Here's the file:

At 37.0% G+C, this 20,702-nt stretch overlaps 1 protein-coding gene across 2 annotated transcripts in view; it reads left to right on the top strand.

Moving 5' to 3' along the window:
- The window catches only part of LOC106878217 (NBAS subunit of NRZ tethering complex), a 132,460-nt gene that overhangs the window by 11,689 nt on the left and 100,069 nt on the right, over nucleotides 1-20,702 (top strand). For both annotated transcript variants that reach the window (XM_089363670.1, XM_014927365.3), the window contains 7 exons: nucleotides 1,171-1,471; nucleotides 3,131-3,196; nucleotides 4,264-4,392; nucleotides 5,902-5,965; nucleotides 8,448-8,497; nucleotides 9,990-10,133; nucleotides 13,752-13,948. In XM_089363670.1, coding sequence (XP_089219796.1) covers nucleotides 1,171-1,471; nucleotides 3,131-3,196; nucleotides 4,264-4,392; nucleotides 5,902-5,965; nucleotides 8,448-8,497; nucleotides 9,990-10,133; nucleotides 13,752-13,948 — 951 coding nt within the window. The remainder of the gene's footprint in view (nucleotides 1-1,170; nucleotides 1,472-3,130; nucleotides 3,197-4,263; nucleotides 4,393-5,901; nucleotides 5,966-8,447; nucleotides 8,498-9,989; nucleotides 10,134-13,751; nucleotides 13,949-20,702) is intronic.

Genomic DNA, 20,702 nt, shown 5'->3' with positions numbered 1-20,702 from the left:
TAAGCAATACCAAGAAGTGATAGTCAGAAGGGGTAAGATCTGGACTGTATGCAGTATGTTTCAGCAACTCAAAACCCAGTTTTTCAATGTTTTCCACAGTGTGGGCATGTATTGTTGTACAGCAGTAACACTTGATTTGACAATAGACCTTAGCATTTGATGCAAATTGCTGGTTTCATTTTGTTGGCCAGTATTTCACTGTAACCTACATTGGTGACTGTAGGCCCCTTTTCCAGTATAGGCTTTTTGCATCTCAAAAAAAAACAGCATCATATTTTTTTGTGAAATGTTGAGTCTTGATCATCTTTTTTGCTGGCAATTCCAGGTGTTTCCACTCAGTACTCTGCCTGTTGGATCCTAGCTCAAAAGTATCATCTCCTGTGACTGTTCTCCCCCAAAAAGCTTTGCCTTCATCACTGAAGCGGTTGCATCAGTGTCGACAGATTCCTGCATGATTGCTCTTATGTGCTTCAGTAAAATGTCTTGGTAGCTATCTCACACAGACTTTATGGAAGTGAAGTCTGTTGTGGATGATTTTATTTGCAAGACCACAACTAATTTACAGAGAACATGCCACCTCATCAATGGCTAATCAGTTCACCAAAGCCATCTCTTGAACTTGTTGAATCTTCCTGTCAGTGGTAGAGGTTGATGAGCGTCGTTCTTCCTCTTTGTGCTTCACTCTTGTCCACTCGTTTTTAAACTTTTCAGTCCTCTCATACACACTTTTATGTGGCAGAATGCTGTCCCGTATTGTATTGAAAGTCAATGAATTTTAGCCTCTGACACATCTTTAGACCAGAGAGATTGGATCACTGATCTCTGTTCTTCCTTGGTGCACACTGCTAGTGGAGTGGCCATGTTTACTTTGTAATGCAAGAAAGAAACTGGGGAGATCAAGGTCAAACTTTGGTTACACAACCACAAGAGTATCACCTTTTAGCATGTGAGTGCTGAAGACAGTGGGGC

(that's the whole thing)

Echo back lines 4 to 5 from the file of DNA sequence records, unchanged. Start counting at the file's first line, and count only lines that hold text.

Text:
Genomic DNA, 20,702 nt, shown 5'->3' with positions numbered 1-20,702 from the left:
TAAGCAATACCAAGAAGTGATAGTCAGAAGGGGTAAGATCTGGACTGTATGCAGTATGTTTCAGCAACTCAAAACCCAGTTTTTCAATGTTTTCCACAGTGTGGGCATGTATTGTTGTACAGCAGTAACACTTGATTTGACAATAGACCTTAGCATTTGATGCAAATTGCTGGTTTCATTTTGTTGGCCAGTATTTCACTGTAACCTACATTGGTGACTGTAGGCCCCTTTTCCAGTATAGGCTTTTTGCATCTCAAAAAAAAACAGCATCATATTTTTTTGTGAAATGTTGAGTCTTGATCATCTTTTTTGCTGGCAATTCCAGGTGTTTCCACTCAGTACTCTGCCTGTTGGATCCTAGCTCAAAAGTATCATCTCCTGTGACTGTTCTCCCCCAAAAAGCTTTGCCTTCATCACTGAAGCGGTTGCATCAGTGTCGACAGATTCCTGCATGATTGCTCTTATGTGCTTCAGTAAAATGTCTTGGTAGCTATCTCACACAGACTTTATGGAAGTGAAGTCTGTTGTGGATGATTTTATTTGCAAGACCACAACTAATTTACAGAGAACATGCCACCTCATCAATGGCTAATCAGTTCACCAAAGCCATCTCTTGAACTTGTTGAATCTTCCTGTCAGTGGTAGAGGTTGATGAGCGTCGTTCTTCCTCTTTGTGCTTCACTCTTGTCCACTCGTTTTTAAACTTTTCAGTCCTCTCATACACACTTTTATGTGGCAGAATGCTGTCCCGTATTGTATTGAAAGTCAATGAATTTTAGCCTCTGACACATCTTTAGACCAGAGAGATTGGATCACTGATCTCTGTTCTTCCTTGGTGCACACTGCTAGTGGAGTGGCCATGTTTACTTTGTAATGCAAGAAAGAAACTGGGGAGATCAAGGTCAAACTTTGGTTACACAACCACAAGAGTATCACCTTTTAGCATGTGAGTGCTGAAGACAGTGGGGC